Panda Riot’s “Far & Near”
“They may be plain cute on the outside, but Panda Riot knows how to pack that soft punch and keep you listening. Although, if you’re not one for multiple listens, this may be the album you skip this year.” -Victoria PhetmisyLuke Goddard
out of 10
Far & Near
May 11, 2010
Mirror/ Mirror Records
When I heard the name “Panda Riot,” I instantly thought of an adorable mesh of black, white, red, and fuzzy pandas, chewing (as ferociously as your mind will let you imagine) on bamboo sticks and leaves, while waving their limbs in the air. Adorable.
And then I realized I initially forgot that pandas are a bit scary and could even be described as deathly violent, bloodthirsty, man-eating bears. OK, it’s not that extreme, but their innocent façade leaves you fantasizing about how cute it would be to hold one. Now take that image, put it at the forefront of your mind, raise your arms and you’ve got Panda Riot’s Far & Near.
Based in Chicago, the quartet describes their music as “dream-pop dance” and it’s quite close to what I would describe them as, too. The sounds enveloped through the album lend a hand to a childlike-dreamlike state, where fields of daisies actually seem to exist near elementary school backdrops.
The EP opens with “Julie (In Time)” and on first listen, it’s very cute. It starts out slow, with a few notes pulling you in and building up that wave of sound in your ears. The music swells as singer Rebecca Scott’s breathy soprano laces through each swirling beat. Her soft and trancelike voice singing, “I close my eyes and find my way around you” leaves you slowly swaying. The song dips in and out of flowing lyrical wind chimes, though it’s a bit thrown together. The vocal tracks are stacked on top of one another, trying to give the song its hazy, other-world feel, but instead leave me a little out of focus, though still floating.
The song then drops off and leaves you feeling ready to chill out with the rest of Panda Riot’s ethereal sounds. The second track, “Motown Glass,” picks up with a quick drumbeat, a dose of innocence, and throws you in a sugary field of daisies. At least that’s where I went. It’s endearing, but leaves me a bit frustrated with Scott’s vocal talent. She seems to dip in and out of key when the chorus flows in and the bobbing beat becomes a bit distracting, as the sound of her voice is echoing on top of itself over and over.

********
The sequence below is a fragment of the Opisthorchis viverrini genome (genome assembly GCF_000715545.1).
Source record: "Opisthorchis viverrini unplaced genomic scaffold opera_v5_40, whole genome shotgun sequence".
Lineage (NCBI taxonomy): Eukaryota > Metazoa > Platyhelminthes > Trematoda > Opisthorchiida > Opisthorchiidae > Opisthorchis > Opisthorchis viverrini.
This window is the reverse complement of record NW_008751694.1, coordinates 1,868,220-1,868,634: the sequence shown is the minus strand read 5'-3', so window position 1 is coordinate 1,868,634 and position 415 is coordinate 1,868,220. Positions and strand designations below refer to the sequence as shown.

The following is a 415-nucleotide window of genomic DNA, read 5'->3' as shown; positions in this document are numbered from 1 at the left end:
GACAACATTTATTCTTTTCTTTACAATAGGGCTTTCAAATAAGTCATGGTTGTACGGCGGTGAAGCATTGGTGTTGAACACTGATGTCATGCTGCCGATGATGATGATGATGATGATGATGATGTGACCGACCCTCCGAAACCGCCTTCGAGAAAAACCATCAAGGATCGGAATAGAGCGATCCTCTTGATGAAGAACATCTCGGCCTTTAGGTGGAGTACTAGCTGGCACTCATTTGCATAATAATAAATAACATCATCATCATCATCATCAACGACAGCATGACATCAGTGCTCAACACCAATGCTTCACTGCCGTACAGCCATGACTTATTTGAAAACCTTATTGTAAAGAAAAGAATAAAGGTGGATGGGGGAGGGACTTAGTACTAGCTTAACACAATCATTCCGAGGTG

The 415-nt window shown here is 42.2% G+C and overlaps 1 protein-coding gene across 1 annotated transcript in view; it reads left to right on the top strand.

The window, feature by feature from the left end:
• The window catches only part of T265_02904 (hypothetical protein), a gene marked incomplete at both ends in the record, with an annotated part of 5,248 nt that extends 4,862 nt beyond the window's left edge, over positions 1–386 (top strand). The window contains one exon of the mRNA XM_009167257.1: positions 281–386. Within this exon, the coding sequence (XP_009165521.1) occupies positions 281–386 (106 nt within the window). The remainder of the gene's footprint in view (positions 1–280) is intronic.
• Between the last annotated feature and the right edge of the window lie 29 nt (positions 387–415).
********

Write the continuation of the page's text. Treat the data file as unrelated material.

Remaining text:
The rest of the songs follow this similar structure: bring in a gentle, dance-y beat and repeat it throughout the entire song; Add in Scott’s airy soprano voice, those childlike images, and some repetitious lyrics parading on top of one another, and you’ve got the rest of the album. It’s cute, catchy, and makes me want to keep listening.
Panda Riot is definitely headed in the right direction with their musical personality. The songs they placed together on Far & Near give them a naivete that is only matched by new bands just starting to figure out their sound. Panda Riot is doing a good job of that and though some of their arrangements may sound a little muddled, the message underneath the lyrics will keep you listening, even reaching out to that field of flowers.
They may be plain cute on the outside, but Panda Riot knows how to pack that soft punch and keep you listening. Although, if you’re not one for multiple listens, this may be the album you skip this year.